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A security guard tries to stop photographs being taken of an area of apartment blocks located near the National Stadium. © 2007 Reuters


The resolution establishing the Human Rights Council requires China to “uphold the highest standards” of human rights and “fully cooperate” with the Council in order to be elected. As it stands, China meets neither of these criteria.

China has among the very worst records of cooperation with the Council’s independent human rights experts. China’s domestic human rights record similarly falls short of the “highest standards.” Urgent human rights concerns include: the government’s control and direction of judicial institutions and decisions, the use of “re-education-through-labor” and administrative detention, forced confessions and torture, sanctions on journalists, harassment and prosecution of human rights defenders, repression of ethnic Tibetans and Uighurs, and discrimination against rural citizens.

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Record of Abuses
  • Censorship and restrictions on freedom of expression
  • State control of the judicial system and regulation of lawyers
  • Abuses against human rights defenders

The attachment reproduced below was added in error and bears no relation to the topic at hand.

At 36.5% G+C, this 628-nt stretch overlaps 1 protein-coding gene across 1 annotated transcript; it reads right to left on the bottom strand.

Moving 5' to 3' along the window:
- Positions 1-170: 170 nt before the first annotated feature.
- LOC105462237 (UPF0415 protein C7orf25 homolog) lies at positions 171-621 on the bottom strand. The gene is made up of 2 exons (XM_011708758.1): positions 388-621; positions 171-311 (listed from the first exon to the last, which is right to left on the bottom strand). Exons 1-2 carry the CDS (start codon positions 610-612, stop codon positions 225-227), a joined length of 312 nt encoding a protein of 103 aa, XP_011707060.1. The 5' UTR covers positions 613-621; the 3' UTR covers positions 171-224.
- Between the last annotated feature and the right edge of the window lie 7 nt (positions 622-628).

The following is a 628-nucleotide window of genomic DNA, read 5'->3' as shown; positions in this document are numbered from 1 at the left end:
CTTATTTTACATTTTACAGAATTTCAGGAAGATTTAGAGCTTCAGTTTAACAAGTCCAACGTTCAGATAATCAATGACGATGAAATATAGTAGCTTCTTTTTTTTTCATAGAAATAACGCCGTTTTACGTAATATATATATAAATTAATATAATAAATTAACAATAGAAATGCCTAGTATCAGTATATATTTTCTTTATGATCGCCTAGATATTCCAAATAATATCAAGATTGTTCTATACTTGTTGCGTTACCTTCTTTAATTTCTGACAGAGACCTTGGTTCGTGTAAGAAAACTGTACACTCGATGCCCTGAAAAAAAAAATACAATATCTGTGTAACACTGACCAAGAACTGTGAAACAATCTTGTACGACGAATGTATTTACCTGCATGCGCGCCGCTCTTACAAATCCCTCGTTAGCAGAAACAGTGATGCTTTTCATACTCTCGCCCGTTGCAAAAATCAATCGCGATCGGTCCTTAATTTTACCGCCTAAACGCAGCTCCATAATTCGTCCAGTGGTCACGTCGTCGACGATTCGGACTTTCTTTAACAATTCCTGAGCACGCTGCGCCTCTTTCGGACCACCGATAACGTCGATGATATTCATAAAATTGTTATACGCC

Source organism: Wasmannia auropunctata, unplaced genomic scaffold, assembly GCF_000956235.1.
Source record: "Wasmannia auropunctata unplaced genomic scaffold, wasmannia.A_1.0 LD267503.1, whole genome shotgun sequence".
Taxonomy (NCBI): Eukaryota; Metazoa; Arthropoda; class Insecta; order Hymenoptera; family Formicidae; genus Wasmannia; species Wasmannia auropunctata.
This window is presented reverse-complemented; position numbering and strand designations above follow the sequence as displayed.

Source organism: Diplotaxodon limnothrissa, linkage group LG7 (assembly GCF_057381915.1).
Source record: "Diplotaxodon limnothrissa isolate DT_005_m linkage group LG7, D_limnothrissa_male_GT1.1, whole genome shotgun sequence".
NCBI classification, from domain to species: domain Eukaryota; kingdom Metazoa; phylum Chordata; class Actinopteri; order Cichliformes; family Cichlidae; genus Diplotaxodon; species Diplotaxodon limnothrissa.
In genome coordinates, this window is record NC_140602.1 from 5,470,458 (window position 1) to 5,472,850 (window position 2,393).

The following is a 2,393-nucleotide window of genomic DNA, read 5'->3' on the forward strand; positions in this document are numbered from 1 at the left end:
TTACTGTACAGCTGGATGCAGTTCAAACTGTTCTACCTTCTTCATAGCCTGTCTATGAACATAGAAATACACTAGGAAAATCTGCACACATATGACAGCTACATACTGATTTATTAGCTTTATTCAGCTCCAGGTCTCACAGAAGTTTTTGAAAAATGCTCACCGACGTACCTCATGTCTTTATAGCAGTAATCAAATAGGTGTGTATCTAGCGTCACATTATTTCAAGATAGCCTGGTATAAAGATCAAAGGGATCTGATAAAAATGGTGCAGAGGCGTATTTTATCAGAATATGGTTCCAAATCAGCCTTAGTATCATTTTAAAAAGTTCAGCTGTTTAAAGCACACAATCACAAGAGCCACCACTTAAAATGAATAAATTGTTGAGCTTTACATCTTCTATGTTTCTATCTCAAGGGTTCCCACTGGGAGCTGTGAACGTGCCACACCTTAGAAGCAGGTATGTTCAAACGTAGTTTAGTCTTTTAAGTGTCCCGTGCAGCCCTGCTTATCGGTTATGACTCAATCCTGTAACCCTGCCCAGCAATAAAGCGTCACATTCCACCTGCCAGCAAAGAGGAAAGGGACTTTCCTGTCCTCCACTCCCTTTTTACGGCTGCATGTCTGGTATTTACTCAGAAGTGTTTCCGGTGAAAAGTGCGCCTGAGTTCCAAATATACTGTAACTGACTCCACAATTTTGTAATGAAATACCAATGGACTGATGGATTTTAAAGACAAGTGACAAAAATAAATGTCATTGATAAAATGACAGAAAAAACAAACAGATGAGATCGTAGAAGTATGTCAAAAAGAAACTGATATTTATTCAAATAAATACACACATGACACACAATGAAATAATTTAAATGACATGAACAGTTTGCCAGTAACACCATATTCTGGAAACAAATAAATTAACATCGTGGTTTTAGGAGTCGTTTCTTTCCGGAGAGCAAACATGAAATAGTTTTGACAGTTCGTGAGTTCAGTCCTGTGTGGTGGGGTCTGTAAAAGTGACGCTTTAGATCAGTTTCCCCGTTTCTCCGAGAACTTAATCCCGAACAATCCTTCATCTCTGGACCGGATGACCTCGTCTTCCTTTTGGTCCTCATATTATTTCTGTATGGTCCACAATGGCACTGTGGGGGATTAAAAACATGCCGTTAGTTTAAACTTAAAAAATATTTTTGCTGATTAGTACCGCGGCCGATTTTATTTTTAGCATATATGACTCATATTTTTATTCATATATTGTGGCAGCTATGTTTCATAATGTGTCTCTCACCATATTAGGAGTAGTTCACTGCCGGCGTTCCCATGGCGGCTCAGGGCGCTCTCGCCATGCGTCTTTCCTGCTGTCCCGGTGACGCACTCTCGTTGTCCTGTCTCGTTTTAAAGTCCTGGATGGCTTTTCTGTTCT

• Mistreatment of migrant workers
  • Failure to protect rights of drug users and those living with HIV/AIDS
  • Restrictions on freedom of religion
  • Human rights abuses in Tibet
  • Torture and abuse in prisons
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Record of non-cooperation

As a Council member, China is required to “fully cooperate with the Council,” but has consistently failed to meet this obligation.

  • As of April 2009, China has seven outstanding requests for visits from independent experts appointed by the Human Rights Council, ranging from 2002 to 2008. Even when it has permitted a visit, China has limited the expert’s access.
  • Despite this long record of obstructing access, China claimed at its Universal Periodic Review in February 2009 that it maintains good cooperation with the Council’s experts.
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